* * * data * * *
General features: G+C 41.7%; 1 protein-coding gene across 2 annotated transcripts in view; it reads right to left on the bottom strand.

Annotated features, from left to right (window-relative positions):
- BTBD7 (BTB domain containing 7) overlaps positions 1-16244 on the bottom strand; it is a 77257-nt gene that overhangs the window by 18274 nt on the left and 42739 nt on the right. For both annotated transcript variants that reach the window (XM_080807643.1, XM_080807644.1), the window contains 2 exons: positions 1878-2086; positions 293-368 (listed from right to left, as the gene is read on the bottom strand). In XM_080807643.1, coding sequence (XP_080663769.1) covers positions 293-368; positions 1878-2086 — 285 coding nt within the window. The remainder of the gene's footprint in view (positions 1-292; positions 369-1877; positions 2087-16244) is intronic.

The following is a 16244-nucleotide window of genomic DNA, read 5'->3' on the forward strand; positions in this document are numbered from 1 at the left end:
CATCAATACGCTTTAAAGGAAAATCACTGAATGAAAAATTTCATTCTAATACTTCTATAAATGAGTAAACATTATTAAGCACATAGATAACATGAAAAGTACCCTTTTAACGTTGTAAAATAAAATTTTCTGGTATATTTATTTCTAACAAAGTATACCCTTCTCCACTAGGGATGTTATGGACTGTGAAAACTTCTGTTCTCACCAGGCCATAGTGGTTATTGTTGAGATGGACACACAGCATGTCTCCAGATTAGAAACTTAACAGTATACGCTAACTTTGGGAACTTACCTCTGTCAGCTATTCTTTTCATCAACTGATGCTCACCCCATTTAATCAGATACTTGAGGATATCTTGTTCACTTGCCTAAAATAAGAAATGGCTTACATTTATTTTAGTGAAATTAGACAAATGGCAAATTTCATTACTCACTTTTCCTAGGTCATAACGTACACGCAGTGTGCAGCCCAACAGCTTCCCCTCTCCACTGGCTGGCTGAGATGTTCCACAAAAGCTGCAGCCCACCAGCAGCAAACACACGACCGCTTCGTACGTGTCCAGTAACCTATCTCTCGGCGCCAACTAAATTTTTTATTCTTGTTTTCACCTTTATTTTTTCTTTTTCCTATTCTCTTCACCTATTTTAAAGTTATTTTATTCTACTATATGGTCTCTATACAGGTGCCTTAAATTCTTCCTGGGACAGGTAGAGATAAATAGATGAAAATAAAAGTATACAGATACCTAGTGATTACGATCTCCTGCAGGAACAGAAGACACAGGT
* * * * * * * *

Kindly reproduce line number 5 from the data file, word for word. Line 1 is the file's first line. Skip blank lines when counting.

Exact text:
CATCAATACGCTTTAAAGGAAAATCACTGAATGAAAAATTTCATTCTAATACTTCTATAAATGAGTAAACATTATTAAGCACATAGATAACATGAAAAGTACCCTTTTAACGTTGTAAAATAAAATTTTCTGGTATATTTATTTCTAACAAAGTATACCCTTCTCCACTAGGGATGTTATGGACTGTGAAAACTTCTGTTCTCACCAGGCCATAGTGGTTATTGTTGAGATGGACACACAGCATGTCTCCAGATTAGAAACTTAACAGTATACGCTAACTTTGGGAACTTACCTCTGTCAGCTATTCTTTTCATCAACTGATGCTCACCCCATTTAATCAGATACTTGAGGATATCTTGTTCACTTGCCTAAAATAAGAAATGGCTTACATTTATTTTAGTGAAATTAGACAAATGGCAAATTTCATTACTCACTTTTCCTAGGTCATAACGTACACGCAGTGTGCAGCCCAACAGCTTCCCCTCTCCACTGGCTGGCTGAGATGTTCCACAAAAGCTGCAGCCCACCAGCAGCAAACACACGACCGCTTCGTACGTGTCCAGTAACCTATCTCTCGGCGCCAACTAAATTTTTTATTCTTGTTTTCACCTTTATTTTTTCTTTTTCCTATTCTCTTCACCTATTTTAAAGTTATTTTATTCTACTATATGGTCTCTATACAGGTGCCTTAAATTCTTCCTGGGACAGGTAGAGATAAATAGATGAAAATAAAAGTATACAGATACCTAGTGATTACGATCTCCTGCAGGAACAGAAGACACAGGT